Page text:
Chapter 3, pages 35 – 374, provide flavor-matching lists. For example, I can look up fennel and find a list of ingredients/flavors that go well with it. If something is listed in bold, it is a pairing frequently recommended by expert chefs; BOLD CAPS means it’s highly recommended; BOLD CAPS* (with an asterisk) means it’s stellar. That’s it. Lists of ingredients. Some entries include classic Flavor Affinities (e.g., fennel + lemon + mint + olive oil + olives + orange; plums + cinnamon + orange; plums + bay leaf + vanilla). Often there are Tips such as “Use to finish a dish” (fennel pollen) or “Gets firmer with longer cooking” (mushrooms -- Portobello). There might also be Techniques such as “Add early in cooking” (cloves), “Add at the end of the cooking process” (tarragon), or “Dry-heat cooking” (pork -- chops).
This is absolutely a time-intensive book, so if you are looking for quick meal ideas, this is definitely not it. If you enjoy spending a lot of time paging through cookbooks and would like to venture into creating some of your own recipes, this is a perfect resource.
(US 2012, UK 2010?!)
Saturday, October 6, 2012
The quick version: The most fun fantasy story--perhaps the most fun novel--that I've read all year, and despite it's "young adult" label, it doesn't feel like a YA novel. Keep reading for the detailed review.
Why is this series not simultaneously published in the US?
Jasper Fforde's The Last Dragonslayer is a perfect start to a humorous, imaginative fantasy series. In the Ununited Kingdoms, magic is on the wane, possibly linked to the dwindling number of dragons. That number has dwindled to one, and the once great wizards and sorceresses of Kazam Mystical Arts Managment have been reduced to using their powers for menial, mundane work, like finding missing cats or rewiring homes.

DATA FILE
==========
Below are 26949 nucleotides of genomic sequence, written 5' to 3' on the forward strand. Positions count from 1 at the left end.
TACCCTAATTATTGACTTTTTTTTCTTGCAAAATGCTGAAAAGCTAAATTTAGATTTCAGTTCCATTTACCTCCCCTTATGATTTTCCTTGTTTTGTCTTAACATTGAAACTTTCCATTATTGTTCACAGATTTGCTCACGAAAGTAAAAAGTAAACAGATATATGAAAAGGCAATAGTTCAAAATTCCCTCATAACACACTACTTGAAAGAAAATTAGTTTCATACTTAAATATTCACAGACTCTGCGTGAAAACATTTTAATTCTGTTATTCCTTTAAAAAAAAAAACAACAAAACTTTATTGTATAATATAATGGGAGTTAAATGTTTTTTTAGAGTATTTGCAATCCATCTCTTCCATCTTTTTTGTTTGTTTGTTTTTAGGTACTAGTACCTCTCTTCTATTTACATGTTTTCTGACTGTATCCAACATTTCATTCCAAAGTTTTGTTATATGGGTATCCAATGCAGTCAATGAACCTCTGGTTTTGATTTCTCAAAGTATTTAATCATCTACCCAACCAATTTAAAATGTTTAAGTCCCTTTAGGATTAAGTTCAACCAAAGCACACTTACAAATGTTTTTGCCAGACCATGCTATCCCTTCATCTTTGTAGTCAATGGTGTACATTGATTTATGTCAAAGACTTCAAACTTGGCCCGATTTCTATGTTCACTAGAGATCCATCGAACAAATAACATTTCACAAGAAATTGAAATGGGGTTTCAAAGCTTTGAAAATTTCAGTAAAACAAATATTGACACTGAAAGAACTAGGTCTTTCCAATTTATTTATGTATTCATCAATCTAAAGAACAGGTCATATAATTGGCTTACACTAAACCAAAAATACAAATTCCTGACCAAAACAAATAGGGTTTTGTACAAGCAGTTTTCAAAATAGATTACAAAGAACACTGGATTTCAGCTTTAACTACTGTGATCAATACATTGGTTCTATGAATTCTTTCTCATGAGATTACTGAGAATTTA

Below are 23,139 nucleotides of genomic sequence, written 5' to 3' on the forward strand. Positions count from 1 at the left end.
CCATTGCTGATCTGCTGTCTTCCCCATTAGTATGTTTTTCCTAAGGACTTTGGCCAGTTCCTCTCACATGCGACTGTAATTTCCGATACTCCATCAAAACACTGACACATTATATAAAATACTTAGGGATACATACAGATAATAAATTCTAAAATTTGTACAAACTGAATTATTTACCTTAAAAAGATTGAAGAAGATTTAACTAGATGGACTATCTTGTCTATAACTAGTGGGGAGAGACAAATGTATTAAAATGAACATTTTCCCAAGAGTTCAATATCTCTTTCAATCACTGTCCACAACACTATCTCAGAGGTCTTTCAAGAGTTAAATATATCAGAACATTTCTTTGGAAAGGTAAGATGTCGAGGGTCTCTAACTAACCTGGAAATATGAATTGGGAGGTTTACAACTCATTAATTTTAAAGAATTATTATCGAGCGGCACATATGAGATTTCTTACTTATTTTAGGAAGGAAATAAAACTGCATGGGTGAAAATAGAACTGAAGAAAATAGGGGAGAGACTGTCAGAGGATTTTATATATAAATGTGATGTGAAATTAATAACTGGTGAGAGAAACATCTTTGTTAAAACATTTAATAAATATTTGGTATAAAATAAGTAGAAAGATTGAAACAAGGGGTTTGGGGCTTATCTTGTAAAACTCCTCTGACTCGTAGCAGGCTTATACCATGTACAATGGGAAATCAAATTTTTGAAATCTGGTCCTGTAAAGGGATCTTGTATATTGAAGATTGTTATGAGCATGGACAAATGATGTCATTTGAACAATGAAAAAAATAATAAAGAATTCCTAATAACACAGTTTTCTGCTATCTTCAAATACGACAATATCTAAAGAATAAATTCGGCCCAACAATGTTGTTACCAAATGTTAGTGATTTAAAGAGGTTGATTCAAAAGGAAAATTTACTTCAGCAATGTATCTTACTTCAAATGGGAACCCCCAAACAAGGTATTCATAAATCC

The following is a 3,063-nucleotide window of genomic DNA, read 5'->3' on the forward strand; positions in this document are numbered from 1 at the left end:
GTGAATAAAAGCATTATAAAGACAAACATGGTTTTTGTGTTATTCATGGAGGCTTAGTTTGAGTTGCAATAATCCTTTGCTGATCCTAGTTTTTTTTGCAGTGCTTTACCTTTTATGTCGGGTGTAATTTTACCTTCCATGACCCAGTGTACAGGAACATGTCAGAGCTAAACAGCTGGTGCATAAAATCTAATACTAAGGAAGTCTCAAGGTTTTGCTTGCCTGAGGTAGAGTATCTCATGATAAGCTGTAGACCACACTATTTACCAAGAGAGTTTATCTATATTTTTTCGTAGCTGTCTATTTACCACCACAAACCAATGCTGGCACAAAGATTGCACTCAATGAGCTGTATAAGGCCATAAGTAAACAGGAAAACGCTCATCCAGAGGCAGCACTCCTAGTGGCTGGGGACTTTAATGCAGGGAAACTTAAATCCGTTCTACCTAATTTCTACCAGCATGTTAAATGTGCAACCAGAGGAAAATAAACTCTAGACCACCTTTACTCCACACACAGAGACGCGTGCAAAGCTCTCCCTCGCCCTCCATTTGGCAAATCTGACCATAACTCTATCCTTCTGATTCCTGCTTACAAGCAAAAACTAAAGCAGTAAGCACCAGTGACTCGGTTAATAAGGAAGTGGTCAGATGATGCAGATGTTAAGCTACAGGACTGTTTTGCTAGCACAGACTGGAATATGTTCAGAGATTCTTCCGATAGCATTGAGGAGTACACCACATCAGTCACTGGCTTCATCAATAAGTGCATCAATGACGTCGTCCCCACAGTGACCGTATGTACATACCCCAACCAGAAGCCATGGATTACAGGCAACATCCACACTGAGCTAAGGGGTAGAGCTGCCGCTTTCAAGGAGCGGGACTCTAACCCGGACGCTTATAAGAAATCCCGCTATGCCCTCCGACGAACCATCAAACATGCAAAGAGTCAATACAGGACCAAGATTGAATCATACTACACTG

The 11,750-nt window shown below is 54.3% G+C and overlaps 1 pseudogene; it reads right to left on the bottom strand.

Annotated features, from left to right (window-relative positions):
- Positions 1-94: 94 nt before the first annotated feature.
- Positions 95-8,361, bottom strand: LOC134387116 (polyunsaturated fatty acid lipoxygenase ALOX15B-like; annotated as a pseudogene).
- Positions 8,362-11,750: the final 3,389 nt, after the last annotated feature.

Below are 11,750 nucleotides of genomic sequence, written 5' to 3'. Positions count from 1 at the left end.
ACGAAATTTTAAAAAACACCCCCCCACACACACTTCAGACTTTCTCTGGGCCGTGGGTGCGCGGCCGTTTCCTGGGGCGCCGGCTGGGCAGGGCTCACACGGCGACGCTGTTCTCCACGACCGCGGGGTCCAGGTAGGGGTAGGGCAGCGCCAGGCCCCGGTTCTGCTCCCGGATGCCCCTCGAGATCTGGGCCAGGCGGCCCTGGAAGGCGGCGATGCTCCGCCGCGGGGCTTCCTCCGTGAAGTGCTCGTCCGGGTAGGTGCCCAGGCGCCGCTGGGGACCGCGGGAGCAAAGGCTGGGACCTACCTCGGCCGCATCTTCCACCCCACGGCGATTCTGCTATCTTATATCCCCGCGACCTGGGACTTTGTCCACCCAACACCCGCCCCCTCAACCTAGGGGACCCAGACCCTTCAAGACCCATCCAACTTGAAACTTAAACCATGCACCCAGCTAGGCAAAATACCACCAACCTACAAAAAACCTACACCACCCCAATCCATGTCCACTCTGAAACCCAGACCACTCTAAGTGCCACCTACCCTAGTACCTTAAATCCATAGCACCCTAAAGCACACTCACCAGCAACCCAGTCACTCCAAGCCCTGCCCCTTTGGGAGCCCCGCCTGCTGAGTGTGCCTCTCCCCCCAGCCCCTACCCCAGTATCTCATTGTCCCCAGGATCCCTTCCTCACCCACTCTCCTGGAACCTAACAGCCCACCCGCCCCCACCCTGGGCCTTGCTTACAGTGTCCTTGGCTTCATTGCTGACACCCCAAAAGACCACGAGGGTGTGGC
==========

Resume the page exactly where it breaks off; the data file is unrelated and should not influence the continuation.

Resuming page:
Jennifer Strange, foundling and indentured servant at Kazam, has been running the company since Mr. Zambini disappeared months ago. She's an enjoyable narrator and character, with all her smarts, independence, and well-delivered quips. Her good humor is very helpful as prophecies surface about the impending death of the last dragon. Does it mean magic will end? What will happen to the magical people in her service? Will the Transient Moose disappear?
This is a terrific blend of fantasy and humor, and though directed at young adults in the US market, it does not feel like a young adult novel--there's no coming of age, no message, no dominating insecurities, and blessedly no romance or love triangles. It's just a light, fun, fast read that I enjoyed so much that I could easily read it again. I'll have to get a copy for my personal collection.
A Practical and Theoretical Treatise on the Artisanal Craft of Pencil Sharpening (2012)
Thursday, October 4, 2012
In this book, or rather manual, Mr. Rees adds to the current artisanal fad by presenting (in great detail) the craft of manually sharpening a pencil. He covers ten different types of pencil sharpeners, complete with pictures, sketches and clip art to illuminate the written word. He includes such subjects as warm up tips for the artisan, detailed anatomy of a pencil (I learned that the crimped metal connecting the shaft of the pencil to the eraser is called the ferrule), tools used by the perfectionist, psychological risks of being an artisanal pencil sharpener and how sharpening pencils can enrich your senses.
Mr. Rees believes in taking pride in ones work and gains satisfaction from knowing that people appreciate and enjoy using a masterfully sharpened pencil. He even offers this service to those who desire a hand crafted sharpened pencil, but do not wish to put the effort into it themselves. He offers his own Artisanal Pencil Sharpening service, where for $12.50 plus $2.50 S&H, people can mail in their own pencils to be sharpened by him, or receive a sharpened pencil provided by the craftsman.
His love for his subject is illuminated in his following excerpt: